“I confess I don’t know what I’m doing. I’m simply throwing things against the wall, trying to find what sticks. I wasn’t out to serve—I didn’t think serving was the point of my artwork. I was out to make money because I need the income and thought I could do it this way.”
These are the words I recently penned to God in my journal. In my last blog post, I mentioned my need to spend time journaling and praying. I needed to bring all my concerns and frustrations to God rather than trying to chart my own course. I only opened my Etsy shop about a month ago, but I seemed to believe I’d have instant success.
My business didn’t take off quite the way I hoped it would. I started it with the end goal of selling art prints. I figured since this had worked for me in the past, it was God’s way of showing me what would work in the future. Truth be told, I hadn’t sold an art print since I was in college; I thought that was because I had given up the art form. I assumed if I jumped back into it and tried to sell what I made God would bless it.
I was wrong.
I serve a God who invites me to His table—regardless of whether I deserve my seat.
I don’t particularly enjoy admitting any of that. It makes me sound gross and concerned only with money which, I suppose, I have been. Thankfully, I serve a God who invites me to His table—regardless of whether I deserve my seat.
I’m reading through Nehemiah right now and was struck by a couple of things. The people completed a crazy amount of work, and they also renewed their commitment to God’s law. That’s how I feel right now, like I’m coming back and intend with all my heart to serve Him well. At the end of my journal entry, I started asking God some simple questions:
“How do you want me to serve with visual art? Can I even serve that way?”
“In what ways would you have me work?”
“Are there doors for me to knock on? Or am I on the other side, waiting for the knock?”
I asked Him to direct my path and explained how I’d like to work: part-time and remote so that I can continue creating the other half of the time.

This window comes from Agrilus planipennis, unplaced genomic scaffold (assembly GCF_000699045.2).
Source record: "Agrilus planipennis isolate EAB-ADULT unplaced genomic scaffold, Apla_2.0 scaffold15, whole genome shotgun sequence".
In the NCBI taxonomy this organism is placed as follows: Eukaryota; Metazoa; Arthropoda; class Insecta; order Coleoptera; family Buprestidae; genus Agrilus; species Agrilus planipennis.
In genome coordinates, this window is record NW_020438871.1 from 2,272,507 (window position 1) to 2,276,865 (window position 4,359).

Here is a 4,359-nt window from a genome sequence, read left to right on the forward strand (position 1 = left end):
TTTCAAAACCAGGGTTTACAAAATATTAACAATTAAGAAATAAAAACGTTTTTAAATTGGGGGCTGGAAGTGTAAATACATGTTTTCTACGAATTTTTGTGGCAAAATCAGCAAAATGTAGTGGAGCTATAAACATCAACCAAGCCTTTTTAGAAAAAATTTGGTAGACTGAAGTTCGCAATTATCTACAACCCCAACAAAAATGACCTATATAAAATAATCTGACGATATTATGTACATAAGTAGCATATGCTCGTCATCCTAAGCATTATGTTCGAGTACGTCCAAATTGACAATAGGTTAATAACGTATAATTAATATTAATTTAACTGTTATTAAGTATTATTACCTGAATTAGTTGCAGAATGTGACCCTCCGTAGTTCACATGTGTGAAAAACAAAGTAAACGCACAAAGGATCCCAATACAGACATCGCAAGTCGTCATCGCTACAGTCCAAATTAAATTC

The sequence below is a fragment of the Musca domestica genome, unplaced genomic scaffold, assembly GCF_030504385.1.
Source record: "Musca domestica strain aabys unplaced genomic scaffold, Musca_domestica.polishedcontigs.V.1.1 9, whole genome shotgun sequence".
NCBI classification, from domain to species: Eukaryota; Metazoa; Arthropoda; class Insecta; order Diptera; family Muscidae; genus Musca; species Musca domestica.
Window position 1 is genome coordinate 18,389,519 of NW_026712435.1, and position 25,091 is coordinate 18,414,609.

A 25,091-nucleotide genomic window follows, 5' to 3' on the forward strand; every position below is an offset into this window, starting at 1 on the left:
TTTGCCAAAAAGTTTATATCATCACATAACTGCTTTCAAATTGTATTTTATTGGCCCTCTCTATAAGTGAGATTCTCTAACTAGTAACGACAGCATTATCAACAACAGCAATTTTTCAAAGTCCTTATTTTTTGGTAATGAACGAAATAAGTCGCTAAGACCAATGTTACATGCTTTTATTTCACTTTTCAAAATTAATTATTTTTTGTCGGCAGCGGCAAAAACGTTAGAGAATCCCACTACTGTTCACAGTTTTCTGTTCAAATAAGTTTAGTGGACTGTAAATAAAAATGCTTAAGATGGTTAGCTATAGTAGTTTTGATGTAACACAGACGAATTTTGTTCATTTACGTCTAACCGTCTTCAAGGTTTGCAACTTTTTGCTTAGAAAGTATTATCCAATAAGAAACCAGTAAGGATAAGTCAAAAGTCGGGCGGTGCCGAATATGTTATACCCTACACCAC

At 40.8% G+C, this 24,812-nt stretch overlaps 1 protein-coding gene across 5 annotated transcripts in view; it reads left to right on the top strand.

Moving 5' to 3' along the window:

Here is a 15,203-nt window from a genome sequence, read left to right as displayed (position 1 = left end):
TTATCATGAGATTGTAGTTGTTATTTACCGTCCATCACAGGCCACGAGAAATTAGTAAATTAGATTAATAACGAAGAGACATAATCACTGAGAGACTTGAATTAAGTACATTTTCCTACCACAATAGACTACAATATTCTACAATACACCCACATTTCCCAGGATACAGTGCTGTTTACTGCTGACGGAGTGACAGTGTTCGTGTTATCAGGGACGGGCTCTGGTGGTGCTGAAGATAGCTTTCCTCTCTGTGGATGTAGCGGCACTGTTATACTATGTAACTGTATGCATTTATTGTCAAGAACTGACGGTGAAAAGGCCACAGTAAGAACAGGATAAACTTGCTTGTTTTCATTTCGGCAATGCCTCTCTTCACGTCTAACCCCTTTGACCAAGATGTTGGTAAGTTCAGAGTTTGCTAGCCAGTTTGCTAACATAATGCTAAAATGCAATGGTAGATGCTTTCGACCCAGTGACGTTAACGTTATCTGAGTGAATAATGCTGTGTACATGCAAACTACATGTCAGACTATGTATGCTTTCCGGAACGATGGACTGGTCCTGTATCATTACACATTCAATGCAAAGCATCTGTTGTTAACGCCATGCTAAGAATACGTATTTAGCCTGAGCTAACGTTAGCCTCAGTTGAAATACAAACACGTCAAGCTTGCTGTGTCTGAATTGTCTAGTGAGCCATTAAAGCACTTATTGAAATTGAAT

The next day held a couple of sweet surprises for me. I had been working with a writer friend to design her eBook cover. I volunteered to do it because it’s something I enjoy. Once the cover was selected, I also volunteered to create some images of the cover mocked up on an e-reader. She loved them and I was so happy! She was incredibly sweet and asked if she could at least tip me for the work. I hadn’t anticipated payment of any kind so that was the cherry on top.
That evening I woke up during the night and rolled over to check the time on my phone. To my surprise, I was greeted with a notification that I had made my first sale on Etsy! It was for the printable planner sheets I had designed, not for an art print. I was so excited to have made any sale at all that I couldn’t get back to sleep for a couple of hours.
Unfortunately, as is often the way with us humans, I quickly forgot about those successes. I started to become discouraged and frustrated again. I wanted to know if I was wasting my time trying to sell art prints. I prayed again and was honest about my struggles. I saw no point in creating more art if no one wanted it. I didn’t want a bunch of things lying around collecting dust. Art is meant to be seen—if only by the creator—but I knew I wasn’t going to hang up a ton of my own art.
The next day, after church ended, I looked at my phone and saw a notification. Someone had bought not one, but two of my prints. I was thrilled! I packed and shipped them off the next day, reminded once again of how much I love having my own business.
What those experiences have taught me is that a lack of results doesn’t necessarily mean I’m on the wrong path. Sometimes it takes a while for people to find my work, but mostly, I think God wants me to invite Him into it. He wants to be part of what’s going on in my life, and the truth is that nothing meaningful is going to happen without Him. He needed me to get to a point where I would slow down, start to question everything, and bring it to Him. He renewed the desire of my heart—but only after I asked Him to lead.
It’s a difficult thing to balance my ambitions with the heart of God. I struggle with this daily, but I have at least learned not to rest on my laurels. Instead, I’m learning all over again that I serve a God who is incredibly personal and wants to be part of my life. Amen.